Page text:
Several Kraft and soda AQ pulp samples from Eucalyptus grandis and sugarcane bagasse were used in this study. The samples were alkaline and acid pre- extracted. Eucalyptus grandis and sugarcane bagasse samples were subjected to following chemical treatments:
Table 3: Pulping conditions and resulting Kappa numbers
E. grandisKraft puling
2M NaOH at 40 °C for 240 minutes
E. grandissoda AQ pulping
0.3 (%v/v) at 140 °C for 20 minutes
SCB auto hydrolysis
SCB soda AQ pulping
1.5M NaOH at 65 °C for 240 minutes
Kraft pulping was done on sugarcane bagasse, but the generated pulp was not in a standard of producing papers. Therefore, the method was discarded and soda AQ was one of the pulping conditions for the biomaterial. Soda AQ pulping was done on dilute pre-extracted E. grandis samples while Kraft pulping was done on alkaline pre-extracted biomaterial.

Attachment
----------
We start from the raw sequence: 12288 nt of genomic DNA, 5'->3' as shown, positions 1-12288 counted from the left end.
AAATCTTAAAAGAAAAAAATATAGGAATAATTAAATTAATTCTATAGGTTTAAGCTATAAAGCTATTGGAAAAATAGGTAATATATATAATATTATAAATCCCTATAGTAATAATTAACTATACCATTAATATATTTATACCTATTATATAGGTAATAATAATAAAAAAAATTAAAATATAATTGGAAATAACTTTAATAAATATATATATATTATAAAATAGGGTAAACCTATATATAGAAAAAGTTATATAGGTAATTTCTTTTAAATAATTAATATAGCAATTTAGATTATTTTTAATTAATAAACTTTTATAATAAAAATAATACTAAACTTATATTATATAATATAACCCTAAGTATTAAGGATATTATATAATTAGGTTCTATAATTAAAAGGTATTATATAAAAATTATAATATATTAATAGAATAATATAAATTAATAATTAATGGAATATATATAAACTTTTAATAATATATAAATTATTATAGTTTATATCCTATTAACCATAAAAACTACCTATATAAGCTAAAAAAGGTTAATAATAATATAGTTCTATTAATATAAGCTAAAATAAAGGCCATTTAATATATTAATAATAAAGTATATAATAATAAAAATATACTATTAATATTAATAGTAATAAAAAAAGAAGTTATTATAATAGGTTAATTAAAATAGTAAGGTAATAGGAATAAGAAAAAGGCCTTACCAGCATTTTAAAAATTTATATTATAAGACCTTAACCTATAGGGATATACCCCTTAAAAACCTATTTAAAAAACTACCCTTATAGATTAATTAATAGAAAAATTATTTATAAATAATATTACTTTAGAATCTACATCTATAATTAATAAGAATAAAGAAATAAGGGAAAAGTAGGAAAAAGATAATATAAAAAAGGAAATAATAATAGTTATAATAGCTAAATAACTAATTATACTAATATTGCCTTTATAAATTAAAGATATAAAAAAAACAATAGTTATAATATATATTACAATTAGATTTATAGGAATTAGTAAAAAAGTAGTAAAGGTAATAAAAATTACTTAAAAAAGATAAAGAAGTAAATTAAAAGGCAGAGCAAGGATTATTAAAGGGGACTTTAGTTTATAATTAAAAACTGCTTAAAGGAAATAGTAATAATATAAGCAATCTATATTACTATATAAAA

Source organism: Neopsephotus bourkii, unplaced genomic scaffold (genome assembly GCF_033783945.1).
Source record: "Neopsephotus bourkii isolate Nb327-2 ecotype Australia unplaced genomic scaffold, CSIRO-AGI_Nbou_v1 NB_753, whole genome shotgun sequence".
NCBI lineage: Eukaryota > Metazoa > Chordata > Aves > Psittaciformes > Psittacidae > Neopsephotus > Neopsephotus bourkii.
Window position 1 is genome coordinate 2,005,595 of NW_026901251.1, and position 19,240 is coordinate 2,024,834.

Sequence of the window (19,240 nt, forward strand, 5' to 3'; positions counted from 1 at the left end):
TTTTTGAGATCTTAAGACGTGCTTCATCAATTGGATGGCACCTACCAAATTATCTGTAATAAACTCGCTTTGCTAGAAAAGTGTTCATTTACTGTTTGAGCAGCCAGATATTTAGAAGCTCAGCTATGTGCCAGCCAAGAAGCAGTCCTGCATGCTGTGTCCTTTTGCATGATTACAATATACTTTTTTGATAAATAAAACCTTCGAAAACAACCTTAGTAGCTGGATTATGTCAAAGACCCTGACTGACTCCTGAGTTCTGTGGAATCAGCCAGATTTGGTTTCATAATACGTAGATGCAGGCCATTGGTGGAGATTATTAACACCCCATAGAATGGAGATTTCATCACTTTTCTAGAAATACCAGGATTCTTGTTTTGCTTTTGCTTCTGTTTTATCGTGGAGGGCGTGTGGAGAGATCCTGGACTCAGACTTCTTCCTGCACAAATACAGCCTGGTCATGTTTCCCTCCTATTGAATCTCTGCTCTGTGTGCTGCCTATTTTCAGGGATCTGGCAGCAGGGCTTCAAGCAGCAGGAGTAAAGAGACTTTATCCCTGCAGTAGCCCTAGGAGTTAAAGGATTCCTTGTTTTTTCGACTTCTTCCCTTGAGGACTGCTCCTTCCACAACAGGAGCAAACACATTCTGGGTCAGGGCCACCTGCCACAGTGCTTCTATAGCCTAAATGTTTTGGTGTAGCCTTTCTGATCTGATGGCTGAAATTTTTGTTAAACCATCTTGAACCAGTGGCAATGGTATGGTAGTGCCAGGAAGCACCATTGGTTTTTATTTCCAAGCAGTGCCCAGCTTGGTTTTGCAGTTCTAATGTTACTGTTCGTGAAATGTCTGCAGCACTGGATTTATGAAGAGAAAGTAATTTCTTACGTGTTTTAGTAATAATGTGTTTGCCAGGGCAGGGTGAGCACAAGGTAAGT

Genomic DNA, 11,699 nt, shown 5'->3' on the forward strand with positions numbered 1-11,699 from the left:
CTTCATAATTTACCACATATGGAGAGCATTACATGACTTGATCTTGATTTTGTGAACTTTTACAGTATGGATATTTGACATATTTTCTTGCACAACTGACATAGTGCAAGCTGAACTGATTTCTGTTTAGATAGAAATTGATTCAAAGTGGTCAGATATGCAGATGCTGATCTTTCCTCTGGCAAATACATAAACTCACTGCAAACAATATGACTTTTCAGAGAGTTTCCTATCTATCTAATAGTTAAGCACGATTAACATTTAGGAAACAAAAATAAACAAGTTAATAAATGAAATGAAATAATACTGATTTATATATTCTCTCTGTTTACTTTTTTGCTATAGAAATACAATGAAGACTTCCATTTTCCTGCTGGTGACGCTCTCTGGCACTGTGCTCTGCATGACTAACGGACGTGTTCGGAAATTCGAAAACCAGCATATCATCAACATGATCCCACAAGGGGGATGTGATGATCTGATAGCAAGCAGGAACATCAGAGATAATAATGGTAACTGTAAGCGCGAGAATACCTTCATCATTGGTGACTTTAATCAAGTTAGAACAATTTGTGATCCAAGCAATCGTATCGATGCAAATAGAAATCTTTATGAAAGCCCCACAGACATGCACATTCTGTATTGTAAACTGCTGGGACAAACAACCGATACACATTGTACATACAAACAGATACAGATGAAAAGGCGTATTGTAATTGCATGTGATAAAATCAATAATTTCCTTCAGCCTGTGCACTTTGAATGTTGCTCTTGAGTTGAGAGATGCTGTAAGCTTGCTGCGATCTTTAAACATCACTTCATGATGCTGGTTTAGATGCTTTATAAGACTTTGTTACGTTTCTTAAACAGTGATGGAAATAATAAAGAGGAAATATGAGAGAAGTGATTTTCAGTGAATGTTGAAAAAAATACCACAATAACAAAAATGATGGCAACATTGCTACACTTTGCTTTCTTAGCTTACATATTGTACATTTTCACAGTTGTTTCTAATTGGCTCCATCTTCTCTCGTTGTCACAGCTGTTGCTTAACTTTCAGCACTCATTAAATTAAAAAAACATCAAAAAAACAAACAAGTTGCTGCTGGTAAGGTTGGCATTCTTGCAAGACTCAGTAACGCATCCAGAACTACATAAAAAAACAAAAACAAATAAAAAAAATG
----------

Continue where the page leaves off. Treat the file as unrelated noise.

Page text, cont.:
Table 4: Chemical composition of pulp samples
Total Lignin (%)
E. grandisraw untrd pulp
E. grandisRM- Kraft pulp
E. grandisdil acid- Kraft
E. grandisRM- soda AQ
E. grandisdil acid- soda AQ
SCB RM - soda AQ
SCB alkaline - soda AQ
SCB dil acid - soda AQ pulp
(E. grandis = Eucalyptus grandis; RM = raw material; SCB = sugarcane bagasse; dil = dilute; untrd = untreated)
The hemicelluloses are varying in yields. The acid hydrolysis to determine monosaccharide composition was analysed by HPLC. It is evident that the total composition of total carbohydrates is very low as the table indicates that the materials contained more xylose and glucose than arabionose. The analysis has to be re-done as the yields are very low. The low yield may be due to analytical error. According to literature, the glucose yiled should be in the range of 50-70 %. For acid and alkaline treated materials, xylose yields should be in the range of 75-90 and 60-75 % respectively (Hamelinck et al., 2005). The increase in fermentable sugars is due to the high lignin content removed during chemical treatment.